Rupi Kaur on Finding Success as an Industry Outsider
Toronto author Rupi Kaur self-published her first book Milk & Honey in 2014 when she was just 21—and she never imagined it would become a number one New York Times bestseller and that she’d become a global literary sensation. With new pressure to support her family and to match the success of her first book, she built out a company of nine women, all while coping with anxiety and depression. In this episode, Daniella talks to Rupi about the imposter syndrome she felt as an outsider in an industry that sometimes wasn’t welcoming to her, what she’s learned from running a business as someone who feels from the heart, and what happened when she finally acknowledged her depression. She also explains why she’s so excited about her latest book and connecting with her audience in a more present way.
Daniella Pierson: Rupi, thank you so much for being on The Business of Feelings. I would love it if you could just share who you are, what you’ve built and why you are a business person. People oftentimes don’t think about authors or directors or anything like that as business people, but it truly is an entrepreneurial venture.
Rupi Kaur: Thank you for such a warm introduction. My name is Rupi Kaur. I am a poet, a performer, an author, and I am currently on a world tour doing what I love most in the world, which is performing and connecting with audiences. I’ve had the privilege since I started my company, in my early 20s, of managing a team of about nine incredible women. We’ve grown so much. There’s been so many stages of Rupi Kaur Inc. (RKI), and you’re absolutely right—I mean, “businesswoman” is a word that I never use in public but it’s a word I definitely often use in private because that is what I’m building, because I could not have gotten where I am by myself. It takes a whole team.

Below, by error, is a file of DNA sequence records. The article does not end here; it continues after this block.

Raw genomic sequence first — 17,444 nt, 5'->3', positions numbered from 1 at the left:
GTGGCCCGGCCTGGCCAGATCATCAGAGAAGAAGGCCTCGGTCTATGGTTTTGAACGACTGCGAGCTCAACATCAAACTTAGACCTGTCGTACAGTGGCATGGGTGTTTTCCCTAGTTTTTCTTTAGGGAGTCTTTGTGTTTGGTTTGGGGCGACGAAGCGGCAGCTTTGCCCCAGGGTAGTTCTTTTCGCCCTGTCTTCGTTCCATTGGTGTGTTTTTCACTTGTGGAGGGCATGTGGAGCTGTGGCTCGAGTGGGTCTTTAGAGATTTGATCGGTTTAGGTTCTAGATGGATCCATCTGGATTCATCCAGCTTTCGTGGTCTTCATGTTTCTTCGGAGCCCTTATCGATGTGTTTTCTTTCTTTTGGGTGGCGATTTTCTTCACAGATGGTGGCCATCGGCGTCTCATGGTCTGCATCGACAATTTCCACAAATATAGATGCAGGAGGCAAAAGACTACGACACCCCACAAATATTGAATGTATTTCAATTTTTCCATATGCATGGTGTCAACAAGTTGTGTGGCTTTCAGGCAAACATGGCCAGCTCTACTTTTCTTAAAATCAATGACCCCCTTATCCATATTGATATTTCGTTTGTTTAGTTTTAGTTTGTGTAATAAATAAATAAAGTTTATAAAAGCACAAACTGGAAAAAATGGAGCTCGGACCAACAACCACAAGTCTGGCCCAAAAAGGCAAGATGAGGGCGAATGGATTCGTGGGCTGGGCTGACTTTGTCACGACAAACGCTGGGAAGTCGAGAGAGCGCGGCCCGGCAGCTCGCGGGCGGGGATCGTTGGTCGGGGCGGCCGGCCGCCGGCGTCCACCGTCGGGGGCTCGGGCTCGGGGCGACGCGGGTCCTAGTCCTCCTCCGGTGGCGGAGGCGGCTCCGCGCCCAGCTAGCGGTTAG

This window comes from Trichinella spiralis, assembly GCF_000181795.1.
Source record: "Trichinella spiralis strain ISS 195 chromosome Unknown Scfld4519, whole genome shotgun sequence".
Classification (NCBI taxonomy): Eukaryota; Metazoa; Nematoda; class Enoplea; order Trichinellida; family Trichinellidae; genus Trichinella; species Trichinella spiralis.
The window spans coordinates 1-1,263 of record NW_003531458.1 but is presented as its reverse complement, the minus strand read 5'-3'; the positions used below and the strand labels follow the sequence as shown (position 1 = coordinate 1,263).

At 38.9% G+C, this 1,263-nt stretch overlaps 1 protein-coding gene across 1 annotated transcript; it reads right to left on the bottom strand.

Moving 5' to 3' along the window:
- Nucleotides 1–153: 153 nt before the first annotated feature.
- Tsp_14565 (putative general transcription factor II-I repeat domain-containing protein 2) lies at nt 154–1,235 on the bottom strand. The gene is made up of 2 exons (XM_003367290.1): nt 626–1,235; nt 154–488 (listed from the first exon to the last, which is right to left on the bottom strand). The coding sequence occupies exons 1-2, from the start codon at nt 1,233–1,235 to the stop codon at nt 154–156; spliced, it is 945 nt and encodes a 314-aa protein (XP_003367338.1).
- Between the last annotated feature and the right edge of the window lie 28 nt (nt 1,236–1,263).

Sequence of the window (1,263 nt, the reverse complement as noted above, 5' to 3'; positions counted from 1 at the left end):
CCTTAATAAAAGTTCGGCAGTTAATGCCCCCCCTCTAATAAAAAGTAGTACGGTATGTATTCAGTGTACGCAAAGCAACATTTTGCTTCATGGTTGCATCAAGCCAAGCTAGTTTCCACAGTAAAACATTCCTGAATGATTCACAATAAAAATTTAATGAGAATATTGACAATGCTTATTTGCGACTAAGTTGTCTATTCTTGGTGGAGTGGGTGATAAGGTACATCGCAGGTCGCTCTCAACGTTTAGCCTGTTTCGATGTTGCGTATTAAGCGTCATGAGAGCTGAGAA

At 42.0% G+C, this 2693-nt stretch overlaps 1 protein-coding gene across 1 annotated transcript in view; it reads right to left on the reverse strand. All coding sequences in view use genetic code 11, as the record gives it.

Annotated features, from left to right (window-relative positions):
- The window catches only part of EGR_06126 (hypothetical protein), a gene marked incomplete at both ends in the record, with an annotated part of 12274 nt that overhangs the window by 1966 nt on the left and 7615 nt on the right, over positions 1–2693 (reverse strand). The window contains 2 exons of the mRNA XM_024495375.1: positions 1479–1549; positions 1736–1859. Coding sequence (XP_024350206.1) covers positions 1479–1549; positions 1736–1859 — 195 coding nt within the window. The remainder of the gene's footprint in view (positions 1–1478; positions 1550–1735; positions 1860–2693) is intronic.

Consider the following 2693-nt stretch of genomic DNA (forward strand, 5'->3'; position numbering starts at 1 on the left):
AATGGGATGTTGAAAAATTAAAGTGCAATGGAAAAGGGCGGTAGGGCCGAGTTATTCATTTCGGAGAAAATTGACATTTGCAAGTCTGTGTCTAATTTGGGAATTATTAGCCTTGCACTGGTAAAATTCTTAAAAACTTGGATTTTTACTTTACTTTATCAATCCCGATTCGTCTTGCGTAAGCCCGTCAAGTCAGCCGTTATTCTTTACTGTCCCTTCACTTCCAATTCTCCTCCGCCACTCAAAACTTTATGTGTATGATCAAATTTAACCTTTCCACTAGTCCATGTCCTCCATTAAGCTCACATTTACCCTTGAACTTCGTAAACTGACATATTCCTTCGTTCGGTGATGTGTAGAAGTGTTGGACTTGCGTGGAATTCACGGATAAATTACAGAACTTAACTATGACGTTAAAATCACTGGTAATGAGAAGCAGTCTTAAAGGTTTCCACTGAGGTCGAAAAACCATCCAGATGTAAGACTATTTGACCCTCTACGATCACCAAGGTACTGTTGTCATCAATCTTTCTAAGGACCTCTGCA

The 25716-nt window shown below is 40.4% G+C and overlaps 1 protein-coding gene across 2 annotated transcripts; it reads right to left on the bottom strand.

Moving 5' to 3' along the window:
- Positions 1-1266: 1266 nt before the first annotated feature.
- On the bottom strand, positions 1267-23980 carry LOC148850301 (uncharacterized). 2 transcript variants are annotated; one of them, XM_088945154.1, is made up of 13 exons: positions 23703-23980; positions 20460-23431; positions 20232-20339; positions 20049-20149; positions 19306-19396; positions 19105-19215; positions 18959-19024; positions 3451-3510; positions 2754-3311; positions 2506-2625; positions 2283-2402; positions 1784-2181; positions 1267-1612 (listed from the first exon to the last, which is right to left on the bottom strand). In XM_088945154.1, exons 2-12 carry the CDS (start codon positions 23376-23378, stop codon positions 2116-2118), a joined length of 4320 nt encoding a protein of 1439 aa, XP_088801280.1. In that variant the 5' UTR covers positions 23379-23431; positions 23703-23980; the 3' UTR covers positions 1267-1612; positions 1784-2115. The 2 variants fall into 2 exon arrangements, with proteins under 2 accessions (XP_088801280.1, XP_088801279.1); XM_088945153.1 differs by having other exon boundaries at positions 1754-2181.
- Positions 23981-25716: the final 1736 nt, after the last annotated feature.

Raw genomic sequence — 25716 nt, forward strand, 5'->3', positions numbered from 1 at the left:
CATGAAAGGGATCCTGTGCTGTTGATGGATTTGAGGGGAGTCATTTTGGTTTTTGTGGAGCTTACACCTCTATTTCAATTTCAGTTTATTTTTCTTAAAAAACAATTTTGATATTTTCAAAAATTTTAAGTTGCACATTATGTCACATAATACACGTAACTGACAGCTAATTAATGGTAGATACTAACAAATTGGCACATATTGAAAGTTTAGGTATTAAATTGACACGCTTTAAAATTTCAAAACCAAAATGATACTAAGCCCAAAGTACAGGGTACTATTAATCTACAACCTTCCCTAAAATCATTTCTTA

DP: In the beginning you launched Milk and Honey, which was such a success. Did you ever think that it would be received the way that it was? How old were you when that happened?
RK: I self-published it when I was 21, and that was 2014. Because it was self-published either people were purchasing from my website or anytime I’d perform locally, in Toronto or anywhere, I would bring all my siblings (I have three younger siblings, they were in middle school and high school at the time) and I’d bring two boxes of books and then we’d hand sell copies at the events. Absolutely had no clue. I couldn’t even dream of this for myself because this was not something that was in my reality. I grew up in a working class community where everyone I knew was a truck driver, a cab driver, a factory worker, and that was it. So when the book got published by a publisher in fall of 2015 and it really really took off early January 2016, the success of it did even put me in a state of shock almost. Because it is a book that is so raw and so personal and I’m so vulnerable in it. I self-published it thinking that a couple of people were gonna buy it and then I was gonna do my LSATs and go become a lawyer or something, and suddenly it took over and became bigger than me.
DP: That’s an incredible story and just to hear it directly from you… and how humble you still feel about that initial success! If you had to describe in five words what feeling you had the moment that the book took off and you became a global sensation, what would those five words be?
RK: I would say confusing, weird, scary, mind-blowing and wild.